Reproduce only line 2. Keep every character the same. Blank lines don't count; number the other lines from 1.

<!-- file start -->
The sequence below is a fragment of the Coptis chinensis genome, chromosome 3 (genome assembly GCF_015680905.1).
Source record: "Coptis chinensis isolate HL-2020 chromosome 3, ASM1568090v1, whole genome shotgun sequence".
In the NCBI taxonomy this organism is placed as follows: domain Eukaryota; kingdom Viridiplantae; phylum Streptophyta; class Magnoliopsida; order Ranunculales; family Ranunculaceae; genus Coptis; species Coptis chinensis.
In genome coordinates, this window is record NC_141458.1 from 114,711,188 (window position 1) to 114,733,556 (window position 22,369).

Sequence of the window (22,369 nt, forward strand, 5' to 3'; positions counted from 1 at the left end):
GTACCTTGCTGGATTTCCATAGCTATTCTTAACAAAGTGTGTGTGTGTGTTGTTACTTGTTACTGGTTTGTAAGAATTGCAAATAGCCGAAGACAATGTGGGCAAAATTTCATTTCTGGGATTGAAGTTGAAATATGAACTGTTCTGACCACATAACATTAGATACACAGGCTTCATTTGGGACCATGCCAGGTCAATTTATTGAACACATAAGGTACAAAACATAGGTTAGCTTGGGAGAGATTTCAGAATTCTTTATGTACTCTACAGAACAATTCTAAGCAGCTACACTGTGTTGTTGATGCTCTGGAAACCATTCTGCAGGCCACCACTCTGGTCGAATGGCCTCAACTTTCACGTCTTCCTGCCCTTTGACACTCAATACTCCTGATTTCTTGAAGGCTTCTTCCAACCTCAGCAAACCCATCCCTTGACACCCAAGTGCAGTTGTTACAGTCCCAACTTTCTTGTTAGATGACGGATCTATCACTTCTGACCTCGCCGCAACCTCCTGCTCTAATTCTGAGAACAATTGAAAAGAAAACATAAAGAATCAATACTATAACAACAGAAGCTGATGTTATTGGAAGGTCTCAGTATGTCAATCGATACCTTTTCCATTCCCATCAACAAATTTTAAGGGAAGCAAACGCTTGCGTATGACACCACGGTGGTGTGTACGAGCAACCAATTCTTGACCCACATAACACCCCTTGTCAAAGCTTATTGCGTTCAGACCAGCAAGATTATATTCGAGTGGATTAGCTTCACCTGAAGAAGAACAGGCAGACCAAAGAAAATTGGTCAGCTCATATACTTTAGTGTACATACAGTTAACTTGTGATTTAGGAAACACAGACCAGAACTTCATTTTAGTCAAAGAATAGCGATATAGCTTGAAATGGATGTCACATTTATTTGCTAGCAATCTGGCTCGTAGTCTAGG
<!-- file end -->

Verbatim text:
Source record: "Coptis chinensis isolate HL-2020 chromosome 3, ASM1568090v1, whole genome shotgun sequence".